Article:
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Picnic Groves: Ogden's Grove

 

 

 

Picnic Groves: Ogden's Grove

Ogden's Grove, Wright's Grove, Brand's Park, Hoffman Park, and Schutzenpark are among the picnic groves that dotted the Chicago metropolitan area well into the twentieth century. Many were located along rivers and streams, which provided a picturesque backdrop for summer outings. Popular especially among German immigrants, these groves were the scene of special events sponsored by churches, businesses, unions, and clubs. In July, 1869, the Desplaines Hall Workers Club sponsored a picnic in Ogden's Grove which was covered in the German-language Der Westen:

Sunshine, woodland green and woodland shade, the sound of horns! on a Sunday afternoon, what more could a German heart possibly wish for?!—A good mug of beer!—

“Fellow countryman,” I asked the cashier as he accepted my 15 cents, “would you have a drop of beer, too?”

“Oh, plenty!” answered the man from Holstein ... “not to mention spirited company!”

The Desplaines Hall Workers Club was having a picnic under the oak columns at Ogden's Grove. There was a large group with many women and children and there were so many other people there that all the tables and benches were taken.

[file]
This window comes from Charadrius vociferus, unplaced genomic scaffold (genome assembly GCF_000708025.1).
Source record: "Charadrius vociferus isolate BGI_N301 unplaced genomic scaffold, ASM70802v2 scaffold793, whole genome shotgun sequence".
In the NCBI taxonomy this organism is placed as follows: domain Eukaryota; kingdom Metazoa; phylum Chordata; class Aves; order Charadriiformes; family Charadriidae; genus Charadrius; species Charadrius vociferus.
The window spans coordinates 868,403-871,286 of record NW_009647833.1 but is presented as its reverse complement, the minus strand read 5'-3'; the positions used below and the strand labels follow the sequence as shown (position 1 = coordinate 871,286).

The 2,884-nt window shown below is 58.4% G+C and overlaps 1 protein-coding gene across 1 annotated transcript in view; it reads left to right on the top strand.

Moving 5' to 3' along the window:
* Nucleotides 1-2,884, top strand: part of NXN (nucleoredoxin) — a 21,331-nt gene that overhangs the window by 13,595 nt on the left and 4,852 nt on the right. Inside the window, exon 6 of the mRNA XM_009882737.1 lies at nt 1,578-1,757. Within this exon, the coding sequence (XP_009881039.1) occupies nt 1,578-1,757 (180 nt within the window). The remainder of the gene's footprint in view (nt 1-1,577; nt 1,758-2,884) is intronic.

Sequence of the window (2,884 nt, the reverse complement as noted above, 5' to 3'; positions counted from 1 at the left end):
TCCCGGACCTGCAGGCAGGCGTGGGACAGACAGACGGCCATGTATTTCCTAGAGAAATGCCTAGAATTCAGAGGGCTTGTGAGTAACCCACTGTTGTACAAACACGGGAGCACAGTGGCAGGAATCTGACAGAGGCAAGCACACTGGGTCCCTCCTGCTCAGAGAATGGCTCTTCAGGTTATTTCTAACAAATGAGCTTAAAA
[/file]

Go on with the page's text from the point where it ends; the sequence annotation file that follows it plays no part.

Cheerful groups everywhere, families and their friends taking of Sunday afternoon nectar, extra-strong coffee, and the ambrosia without which it wouldn't be complete in the form of “Stippels”-Topfkuchen [sweet bread made with yeasted dough that is similar to coffee cake] and buttered almond cake. There, in all the different dialects of the dear German homeland, chatting and blabbering ... and groups of young and old men and boys drinking beer ... Ha! The Germans like nothing better than a party under the oaks! The life our forefathers had in the woods still clings to us.

Keil, Hartmut, and John B. Jentz. German Workers in Chicago: A Documentary History of Working-Class Culture from 1850 to World War I. 1988.

“The Desplaines Hall Workers Club Picnics in Ogden's Grove.” Der Westen (July 22, 1896): 206–208.